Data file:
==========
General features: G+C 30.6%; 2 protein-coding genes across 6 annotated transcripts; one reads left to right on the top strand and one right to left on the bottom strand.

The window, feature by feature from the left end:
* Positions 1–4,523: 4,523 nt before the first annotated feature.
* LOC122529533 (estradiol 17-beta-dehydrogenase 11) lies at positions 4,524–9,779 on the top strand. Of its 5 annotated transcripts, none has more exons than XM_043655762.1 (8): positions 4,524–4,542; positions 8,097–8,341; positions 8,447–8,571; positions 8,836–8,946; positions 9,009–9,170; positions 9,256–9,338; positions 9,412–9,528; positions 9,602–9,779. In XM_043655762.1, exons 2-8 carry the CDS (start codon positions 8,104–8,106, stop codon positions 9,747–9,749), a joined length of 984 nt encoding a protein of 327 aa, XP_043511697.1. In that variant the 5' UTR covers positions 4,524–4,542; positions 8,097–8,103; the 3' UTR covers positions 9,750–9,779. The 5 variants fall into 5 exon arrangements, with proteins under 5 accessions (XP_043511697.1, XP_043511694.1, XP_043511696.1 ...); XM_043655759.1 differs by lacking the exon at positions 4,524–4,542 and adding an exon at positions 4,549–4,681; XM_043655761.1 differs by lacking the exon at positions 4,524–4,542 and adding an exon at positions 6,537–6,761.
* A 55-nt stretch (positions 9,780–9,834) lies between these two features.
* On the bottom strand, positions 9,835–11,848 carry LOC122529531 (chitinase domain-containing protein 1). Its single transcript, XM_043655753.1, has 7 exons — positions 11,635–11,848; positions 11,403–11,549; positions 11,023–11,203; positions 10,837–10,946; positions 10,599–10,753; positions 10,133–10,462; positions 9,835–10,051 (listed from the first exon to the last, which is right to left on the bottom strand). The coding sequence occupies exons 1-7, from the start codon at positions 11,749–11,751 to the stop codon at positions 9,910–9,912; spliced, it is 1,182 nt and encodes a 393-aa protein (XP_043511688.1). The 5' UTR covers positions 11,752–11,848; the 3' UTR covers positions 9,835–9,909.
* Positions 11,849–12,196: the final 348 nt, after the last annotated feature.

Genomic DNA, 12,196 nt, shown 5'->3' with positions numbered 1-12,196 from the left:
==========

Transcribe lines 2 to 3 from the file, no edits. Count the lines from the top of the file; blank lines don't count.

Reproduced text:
The window, feature by feature from the left end:
* Positions 1–4,523: 4,523 nt before the first annotated feature.